But Pierre Guimond wouldnt say exactly how much that massive investment is likely to cost consumers and businesses on their hydro bills.
Rising bills have been drawing anger from some consumers, and are being used by the Conservatives to attack the Liberals in the run-up to this falls provincial election.
Guimond insisted in a speech to the Economic Club of Canada that electricity is still a bargain at current prices.
But he warned that prices cant stay where they are.
Investment in the power system has slowed significantly in the past 20 years, Guimond said.
During this time, government and the electricity industry shifted their attention to keeping electricity prices as low as possible for customers, he said.
Now, equipment is wearing out and has to be replaced, he said, triggering the need for heavy investment.
Asked afterward how much consumers should expect to pay if investment ramps up, he replied, I dont know what the answer is to that question, but we should be paying for the most reliable, low-cost system thats environmentally sound that we can afford.
Ontario isnt alone, he said. Right across North America over the next two decades, well be paying more for electricity.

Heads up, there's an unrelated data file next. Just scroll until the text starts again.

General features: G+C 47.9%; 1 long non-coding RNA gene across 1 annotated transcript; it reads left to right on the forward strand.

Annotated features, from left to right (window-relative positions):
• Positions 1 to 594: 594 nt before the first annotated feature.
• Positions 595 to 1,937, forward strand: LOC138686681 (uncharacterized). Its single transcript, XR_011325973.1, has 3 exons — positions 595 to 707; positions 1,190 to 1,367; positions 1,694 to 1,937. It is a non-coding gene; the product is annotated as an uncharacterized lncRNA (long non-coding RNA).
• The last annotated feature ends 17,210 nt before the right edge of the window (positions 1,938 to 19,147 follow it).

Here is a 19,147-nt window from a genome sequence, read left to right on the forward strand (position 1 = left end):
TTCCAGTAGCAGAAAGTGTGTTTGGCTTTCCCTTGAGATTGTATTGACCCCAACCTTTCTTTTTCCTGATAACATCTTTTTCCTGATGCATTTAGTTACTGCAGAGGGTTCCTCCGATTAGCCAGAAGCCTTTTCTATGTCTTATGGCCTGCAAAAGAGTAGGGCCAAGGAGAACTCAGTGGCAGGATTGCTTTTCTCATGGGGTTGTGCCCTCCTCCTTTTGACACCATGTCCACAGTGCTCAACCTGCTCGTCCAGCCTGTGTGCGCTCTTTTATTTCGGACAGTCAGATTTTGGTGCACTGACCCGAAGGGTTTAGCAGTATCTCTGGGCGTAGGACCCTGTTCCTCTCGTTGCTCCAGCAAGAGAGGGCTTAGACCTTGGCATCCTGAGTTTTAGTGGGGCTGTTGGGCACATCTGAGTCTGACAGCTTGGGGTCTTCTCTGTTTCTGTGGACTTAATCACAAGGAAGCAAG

Ontario has already signaled that investment and prices are heading higher.
Its long-term energy plan, released last year, projects investment of $87 billion over the next 20 years in the electricity system.
A typical monthly hydro bill of $114 in 2009 will by $218 by 2021, the province projects. Thats the equivalent of $172 in todays dollars, if inflation is factored out.
The electricity association represents companies that generate and deliver electricity.
Guimond says cost increases are inevitable.
The cost of everything is much higher than when we first built the system, he said.
Transformers used to be built in North America, for example, and could be expected to last 40 years, he said. Now theyre built offshore.
They dont last as long as the ones we used to have, and they cost a lot more, he said.
Guimond says he expects nuclear and hydropower to remain the workhorses of the power system.
Ontario is investing heavily in renewables such as solar, wind and gas made from plant waste.
But Guimond said its still difficult to integrate big volumes of renewable power into the system, since it can be highly variable, and often is produced when its least needed.
Theres a technical dimension to this, he said. The Europeans are struggling with it, the Americans are struggling with the same issues.